The Medicare program as it was initially designed meant that everyone over a certain age who had paid into the system and individuals with specific disabilities were all offered health insurance coverage that was the equivalent of what working people had in private plans through their employer. Now, the benefits in private health plans have grown considerably over the last 35 years to keep pace with evidence of medical effectiveness, new technology and an emphasis on prevention, but Medicare has not kept pace with them.

And would the Bush administration's proposal take care of these problems?

Some low-income elderly who choose to stay in the traditional Medicare program [through Option One] would have limited drug coverage and more comprehensive preventive care, but I haven't seen how the income levels are defined for eligibility. Right now, the poorest of the elderly are often dually eligible for both Medicare and Medicaid, which offers comprehensive prescription drug coverage. So many of the poorest of the poor elderly already have that benefit, as do most elderly with employer retirement benefits or Medigap coverage.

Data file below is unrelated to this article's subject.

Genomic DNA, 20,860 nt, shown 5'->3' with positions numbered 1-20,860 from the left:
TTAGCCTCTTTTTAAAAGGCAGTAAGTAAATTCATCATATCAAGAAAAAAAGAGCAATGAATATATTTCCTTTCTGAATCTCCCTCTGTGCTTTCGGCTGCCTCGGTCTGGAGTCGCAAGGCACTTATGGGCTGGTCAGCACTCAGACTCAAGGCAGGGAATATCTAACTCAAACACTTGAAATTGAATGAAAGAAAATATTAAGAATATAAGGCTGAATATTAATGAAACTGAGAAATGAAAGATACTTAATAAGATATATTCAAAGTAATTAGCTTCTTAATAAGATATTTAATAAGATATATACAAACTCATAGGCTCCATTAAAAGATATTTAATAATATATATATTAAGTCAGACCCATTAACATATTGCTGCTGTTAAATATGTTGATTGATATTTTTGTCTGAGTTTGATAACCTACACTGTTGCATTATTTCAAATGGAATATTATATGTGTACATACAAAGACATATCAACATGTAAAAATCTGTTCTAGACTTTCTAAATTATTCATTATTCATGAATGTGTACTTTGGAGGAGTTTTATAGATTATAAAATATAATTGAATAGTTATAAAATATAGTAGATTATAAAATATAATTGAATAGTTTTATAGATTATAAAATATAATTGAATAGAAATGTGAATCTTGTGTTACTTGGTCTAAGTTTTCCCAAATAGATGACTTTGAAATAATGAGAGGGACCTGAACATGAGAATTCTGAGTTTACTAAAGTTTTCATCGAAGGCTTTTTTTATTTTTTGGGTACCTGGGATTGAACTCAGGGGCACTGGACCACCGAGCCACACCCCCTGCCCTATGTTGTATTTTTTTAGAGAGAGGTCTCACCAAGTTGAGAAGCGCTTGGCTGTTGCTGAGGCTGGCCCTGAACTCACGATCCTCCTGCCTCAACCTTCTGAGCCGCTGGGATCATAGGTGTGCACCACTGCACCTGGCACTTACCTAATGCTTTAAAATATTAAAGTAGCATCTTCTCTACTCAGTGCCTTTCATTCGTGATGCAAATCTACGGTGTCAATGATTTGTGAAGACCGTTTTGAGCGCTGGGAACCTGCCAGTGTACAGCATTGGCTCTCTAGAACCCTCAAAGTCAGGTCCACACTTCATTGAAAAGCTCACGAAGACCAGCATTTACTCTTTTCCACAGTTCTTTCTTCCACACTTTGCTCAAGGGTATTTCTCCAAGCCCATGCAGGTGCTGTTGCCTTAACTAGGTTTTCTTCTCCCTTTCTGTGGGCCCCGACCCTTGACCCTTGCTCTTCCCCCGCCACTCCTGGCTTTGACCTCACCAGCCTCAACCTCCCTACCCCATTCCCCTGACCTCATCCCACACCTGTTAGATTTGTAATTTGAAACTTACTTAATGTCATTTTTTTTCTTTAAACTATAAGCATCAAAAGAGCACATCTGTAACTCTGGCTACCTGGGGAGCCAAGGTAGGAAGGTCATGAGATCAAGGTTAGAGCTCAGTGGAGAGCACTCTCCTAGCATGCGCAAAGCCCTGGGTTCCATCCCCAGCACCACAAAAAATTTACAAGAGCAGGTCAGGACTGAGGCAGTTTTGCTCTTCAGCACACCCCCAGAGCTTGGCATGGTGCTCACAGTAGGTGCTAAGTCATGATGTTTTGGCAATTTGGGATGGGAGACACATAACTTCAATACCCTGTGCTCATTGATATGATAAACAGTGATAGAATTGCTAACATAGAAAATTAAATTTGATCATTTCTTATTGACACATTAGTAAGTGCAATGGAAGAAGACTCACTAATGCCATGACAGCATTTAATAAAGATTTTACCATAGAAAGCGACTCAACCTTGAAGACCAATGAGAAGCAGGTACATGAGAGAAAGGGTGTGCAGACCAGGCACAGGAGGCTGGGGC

What I think is odd is that the proposal's Options 2 and 3 use more extensive drug coverage as the carrot for seniors to enroll in private managed-care plans. For quite a number of years the Medicare program has allowed elderly beneficiaries to enroll in HMOs that have offered comprehensive drug coverage. More recently, under the Medicare+Choice plans, the elderly have had access to a broader array of private health plans, similar to what the administration proposes. There is nothing new in this. And I think most people are aware, that while the HMOs initially made money off the elderly beneficiaries that enrolled in them - because at first the healthiest of the elderly were more likely to enroll - as the enrollment in those HMOs began to more broadly resemble the entire Medicare population and the population grew and aged, the HMOs were no longer making money on them. In fact they felt they were losing money, and many HMOs have stopped participating in the Medicare program entirely.